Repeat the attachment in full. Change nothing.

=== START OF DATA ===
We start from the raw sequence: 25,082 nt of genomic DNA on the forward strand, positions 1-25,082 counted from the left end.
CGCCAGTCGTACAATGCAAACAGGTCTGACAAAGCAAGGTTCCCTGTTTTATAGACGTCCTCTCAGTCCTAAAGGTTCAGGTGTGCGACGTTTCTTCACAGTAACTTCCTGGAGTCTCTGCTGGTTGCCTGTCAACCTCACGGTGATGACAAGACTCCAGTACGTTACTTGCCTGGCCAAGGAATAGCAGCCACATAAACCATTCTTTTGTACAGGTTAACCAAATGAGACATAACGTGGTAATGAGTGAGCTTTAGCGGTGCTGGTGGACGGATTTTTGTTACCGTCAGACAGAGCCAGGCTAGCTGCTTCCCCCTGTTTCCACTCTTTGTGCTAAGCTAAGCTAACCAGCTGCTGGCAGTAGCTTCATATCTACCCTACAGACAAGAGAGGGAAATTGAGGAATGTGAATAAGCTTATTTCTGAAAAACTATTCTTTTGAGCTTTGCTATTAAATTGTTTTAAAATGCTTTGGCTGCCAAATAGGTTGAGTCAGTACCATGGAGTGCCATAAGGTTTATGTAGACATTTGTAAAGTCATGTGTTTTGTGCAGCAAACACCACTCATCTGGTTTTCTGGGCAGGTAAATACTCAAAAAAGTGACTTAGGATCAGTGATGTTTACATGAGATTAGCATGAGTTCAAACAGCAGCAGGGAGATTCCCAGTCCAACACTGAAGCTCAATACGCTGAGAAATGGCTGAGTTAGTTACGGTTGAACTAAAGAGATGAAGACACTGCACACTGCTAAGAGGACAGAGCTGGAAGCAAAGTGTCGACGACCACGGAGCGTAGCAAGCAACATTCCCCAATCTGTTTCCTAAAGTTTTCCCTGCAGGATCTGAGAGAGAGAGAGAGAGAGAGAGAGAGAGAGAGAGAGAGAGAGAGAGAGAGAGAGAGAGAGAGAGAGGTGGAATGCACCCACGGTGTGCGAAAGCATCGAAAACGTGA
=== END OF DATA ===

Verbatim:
We start from the raw sequence: 25,082 nt of genomic DNA on the forward strand, positions 1-25,082 counted from the left end.
CGCCAGTCGTACAATGCAAACAGGTCTGACAAAGCAAGGTTCCCTGTTTTATAGACGTCCTCTCAGTCCTAAAGGTTCAGGTGTGCGACGTTTCTTCACAGTAACTTCCTGGAGTCTCTGCTGGTTGCCTGTCAACCTCACGGTGATGACAAGACTCCAGTACGTTACTTGCCTGGCCAAGGAATAGCAGCCACATAAACCATTCTTTTGTACAGGTTAACCAAATGAGACATAACGTGGTAATGAGTGAGCTTTAGCGGTGCTGGTGGACGGATTTTTGTTACCGTCAGACAGAGCCAGGCTAGCTGCTTCCCCCTGTTTCCACTCTTTGTGCTAAGCTAAGCTAACCAGCTGCTGGCAGTAGCTTCATATCTACCCTACAGACAAGAGAGGGAAATTGAGGAATGTGAATAAGCTTATTTCTGAAAAACTATTCTTTTGAGCTTTGCTATTAAATTGTTTTAAAATGCTTTGGCTGCCAAATAGGTTGAGTCAGTACCATGGAGTGCCATAAGGTTTATGTAGACATTTGTAAAGTCATGTGTTTTGTGCAGCAAACACCACTCATCTGGTTTTCTGGGCAGGTAAATACTCAAAAAAGTGACTTAGGATCAGTGATGTTTACATGAGATTAGCATGAGTTCAAACAGCAGCAGGGAGATTCCCAGTCCAACACTGAAGCTCAATACGCTGAGAAATGGCTGAGTTAGTTACGGTTGAACTAAAGAGATGAAGACACTGCACACTGCTAAGAGGACAGAGCTGGAAGCAAAGTGTCGACGACCACGGAGCGTAGCAAGCAACATTCCCCAATCTGTTTCCTAAAGTTTTCCCTGCAGGATCTGAGAGAGAGAGAGAGAGAGAGAGAGAGAGAGAGAGAGAGAGAGAGAGAGAGAGAGAGAGAGAGAGAGGTGGAATGCACCCACGGTGTGCGAAAGCATCGAAAACGTGA